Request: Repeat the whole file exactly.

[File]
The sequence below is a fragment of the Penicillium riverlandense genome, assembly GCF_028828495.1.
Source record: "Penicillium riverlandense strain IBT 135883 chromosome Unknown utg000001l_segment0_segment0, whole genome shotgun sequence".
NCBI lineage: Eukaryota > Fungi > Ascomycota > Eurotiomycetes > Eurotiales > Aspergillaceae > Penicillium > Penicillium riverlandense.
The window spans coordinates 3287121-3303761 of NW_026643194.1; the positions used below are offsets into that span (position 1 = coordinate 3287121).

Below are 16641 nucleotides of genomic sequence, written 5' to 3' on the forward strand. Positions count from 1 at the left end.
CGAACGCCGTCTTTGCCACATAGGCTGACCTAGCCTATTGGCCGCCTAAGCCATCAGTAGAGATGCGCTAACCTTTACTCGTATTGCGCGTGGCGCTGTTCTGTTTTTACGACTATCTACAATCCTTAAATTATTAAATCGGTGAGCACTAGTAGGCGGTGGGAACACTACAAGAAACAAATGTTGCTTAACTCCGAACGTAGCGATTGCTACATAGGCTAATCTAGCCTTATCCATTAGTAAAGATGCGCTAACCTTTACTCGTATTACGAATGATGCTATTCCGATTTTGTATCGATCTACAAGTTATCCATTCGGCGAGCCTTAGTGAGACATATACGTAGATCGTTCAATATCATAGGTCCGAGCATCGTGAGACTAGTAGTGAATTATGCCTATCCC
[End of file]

The sequence below is a fragment of the Penicillium riverlandense genome, assembly GCF_028828495.1.
Source record: "Penicillium riverlandense strain IBT 135883 chromosome Unknown utg000001l_segment0_segment0, whole genome shotgun sequence".
NCBI lineage: Eukaryota > Fungi > Ascomycota > Eurotiomycetes > Eurotiales > Aspergillaceae > Penicillium > Penicillium riverlandense.
The window spans coordinates 3287121-3303761 of NW_026643194.1; the positions used below are offsets into that span (position 1 = coordinate 3287121).

Below are 16641 nucleotides of genomic sequence, written 5' to 3' on the forward strand. Positions count from 1 at the left end.
CGAACGCCGTCTTTGCCACATAGGCTGACCTAGCCTATTGGCCGCCTAAGCCATCAGTAGAGATGCGCTAACCTTTACTCGTATTGCGCGTGGCGCTGTTCTGTTTTTACGACTATCTACAATCCTTAAATTATTAAATCGGTGAGCACTAGTAGGCGGTGGGAACACTACAAGAAACAAATGTTGCTTAACTCCGAACGTAGCGATTGCTACATAGGCTAATCTAGCCTTATCCATTAGTAAAGATGCGCTAACCTTTACTCGTATTACGAATGATGCTATTCCGATTTTGTATCGATCTACAAGTTATCCATTCGGCGAGCCTTAGTGAGACATATACGTAGATCGTTCAATATCATAGGTCCGAGCATCGTGAGACTAGTAGTGAATTATGCCTATCCC